Skin cancer survivor Emerson Plauché can speak to the importance of detecting skin cancer early.

A year after a previous diagnosis and surgical removal of a melanoma on his upper arm, Plauché noticed strange bumps on his abdomen. He wasted no time in heading straight to the dermatologist. PET/CT scans showed the melanoma had spread. Plauché was diagnosed with Stage IV metastatic melanoma and started chemotherapy immediately.

“I never was one to sun tan,” said Plauché, but he acknowledged having an excessive number of moles. “I tried to always wear long sleeves and a hat to protect my skin from the sun, even when I was in the Army. Now I have follow-up PET/CT scans every six months. I’ve been cancer-free for the past three years.”

Skin cancer is the most common form of cancer in the United States, according to the American Cancer Society. More than three million Americans will be diagnosed with it this year. Basal and squamous cell skin cancers are the most common. Melanoma, while not as common, can be far more serious. Seventy-five percent of skin cancer deaths are from melanoma.

“The most common areas for skin cancer to appear are those exposed to the sun,” said Dr. John Lyons, chairman of Mary Bird Perkins — Our Lady of the Lake Cancer Center’s Skin Cancer Multidisciplinary Care Team.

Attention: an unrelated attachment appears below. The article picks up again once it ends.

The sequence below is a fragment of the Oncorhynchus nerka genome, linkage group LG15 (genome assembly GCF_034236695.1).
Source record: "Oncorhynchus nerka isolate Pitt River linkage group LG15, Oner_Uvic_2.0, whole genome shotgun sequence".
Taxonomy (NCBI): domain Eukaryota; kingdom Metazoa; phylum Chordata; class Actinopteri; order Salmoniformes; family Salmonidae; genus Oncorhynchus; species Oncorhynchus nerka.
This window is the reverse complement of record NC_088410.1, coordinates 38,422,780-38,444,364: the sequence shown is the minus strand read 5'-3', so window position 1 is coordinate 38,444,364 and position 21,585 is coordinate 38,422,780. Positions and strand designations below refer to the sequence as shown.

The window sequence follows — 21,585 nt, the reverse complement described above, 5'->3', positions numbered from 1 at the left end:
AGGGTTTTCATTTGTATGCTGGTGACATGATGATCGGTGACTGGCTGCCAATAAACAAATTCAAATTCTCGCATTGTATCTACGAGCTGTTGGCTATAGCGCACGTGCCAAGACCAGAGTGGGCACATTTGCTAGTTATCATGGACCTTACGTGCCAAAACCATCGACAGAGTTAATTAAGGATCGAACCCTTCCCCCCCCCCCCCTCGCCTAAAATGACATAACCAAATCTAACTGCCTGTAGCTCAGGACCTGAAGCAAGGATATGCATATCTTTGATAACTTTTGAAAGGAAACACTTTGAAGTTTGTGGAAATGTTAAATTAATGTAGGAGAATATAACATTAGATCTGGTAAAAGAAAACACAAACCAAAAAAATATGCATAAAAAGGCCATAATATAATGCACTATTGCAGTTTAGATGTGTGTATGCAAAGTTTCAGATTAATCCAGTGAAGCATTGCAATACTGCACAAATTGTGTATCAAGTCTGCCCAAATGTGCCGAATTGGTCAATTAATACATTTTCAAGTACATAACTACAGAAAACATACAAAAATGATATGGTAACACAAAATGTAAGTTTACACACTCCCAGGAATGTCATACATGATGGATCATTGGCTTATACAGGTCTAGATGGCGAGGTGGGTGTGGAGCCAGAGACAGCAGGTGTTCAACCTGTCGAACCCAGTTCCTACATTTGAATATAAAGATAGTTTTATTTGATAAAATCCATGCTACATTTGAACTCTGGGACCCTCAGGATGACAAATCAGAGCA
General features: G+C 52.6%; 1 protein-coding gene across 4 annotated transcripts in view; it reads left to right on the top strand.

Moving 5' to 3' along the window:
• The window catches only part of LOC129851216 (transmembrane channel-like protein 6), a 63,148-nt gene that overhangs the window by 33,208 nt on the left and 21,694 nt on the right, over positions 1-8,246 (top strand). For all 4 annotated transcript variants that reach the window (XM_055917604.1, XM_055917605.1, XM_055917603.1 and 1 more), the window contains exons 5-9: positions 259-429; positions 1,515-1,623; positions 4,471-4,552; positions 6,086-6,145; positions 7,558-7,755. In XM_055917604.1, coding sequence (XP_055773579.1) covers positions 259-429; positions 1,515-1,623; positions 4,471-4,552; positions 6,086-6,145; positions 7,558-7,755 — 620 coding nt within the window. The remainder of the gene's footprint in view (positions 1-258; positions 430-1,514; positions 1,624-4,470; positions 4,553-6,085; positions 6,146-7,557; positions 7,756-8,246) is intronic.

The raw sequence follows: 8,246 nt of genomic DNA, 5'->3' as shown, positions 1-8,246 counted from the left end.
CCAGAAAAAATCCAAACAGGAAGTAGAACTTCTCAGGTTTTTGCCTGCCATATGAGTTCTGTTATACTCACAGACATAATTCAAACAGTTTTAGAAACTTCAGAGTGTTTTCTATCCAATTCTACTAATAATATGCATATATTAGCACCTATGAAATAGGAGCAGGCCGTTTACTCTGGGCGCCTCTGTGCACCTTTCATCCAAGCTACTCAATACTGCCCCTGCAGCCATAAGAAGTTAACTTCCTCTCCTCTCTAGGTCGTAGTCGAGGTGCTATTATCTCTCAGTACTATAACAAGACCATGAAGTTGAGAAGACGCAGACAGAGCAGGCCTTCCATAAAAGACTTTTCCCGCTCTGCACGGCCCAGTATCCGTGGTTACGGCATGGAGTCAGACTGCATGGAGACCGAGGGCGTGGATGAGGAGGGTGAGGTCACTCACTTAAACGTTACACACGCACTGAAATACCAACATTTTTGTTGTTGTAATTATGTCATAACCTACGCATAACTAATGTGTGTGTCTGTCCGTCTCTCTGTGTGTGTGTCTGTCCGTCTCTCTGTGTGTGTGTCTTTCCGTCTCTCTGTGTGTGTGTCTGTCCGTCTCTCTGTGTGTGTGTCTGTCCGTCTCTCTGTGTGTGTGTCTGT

“Protecting your skin from the sun’s rays lowers one’s risk of developing basal and squamous cell cancers, but not every skin cancer can be prevented. Melanoma can also develop on the soles of the feet, under nails and even in the mouth. Protecting your skin from the sun can help prevent some skin cancers, but you still need to regularly check your entire body for unusual or suspicious areas.”

Most skin cancers are curable in their early stages, so the Cancer Center’s MDC Team is urging greater awareness and education during May, National Skin Cancer Awareness Month, and throughout the year.

“The Skin Cancer MDC Team recommends everyone be cautious of exposure from the sun, especially avoiding the peak hours of 10 a.m. to 2 p.m.,” Lyons said. “We absolutely discourage use of tanning beds and strongly encourage wearing wide-brimmed hats, long clothing, using UVA-UVB sunscreen with an SPF of 30 or higher and checking your skin once a month for changes.”

The Skin Cancer MDC Team is a communitywide team of surgeons, medical oncologists, radiation oncologists, nuclear medicine doctors, dermatologists, Mohs surgeons, pediatricians, pathologists, nurses and allied health professionals who are working to enhance care for skin and soft tissue cancer patients and create a greater awareness for sun safety in the community.

For information on sun safety and skin cancer, visit www.mbpolol.org/skin.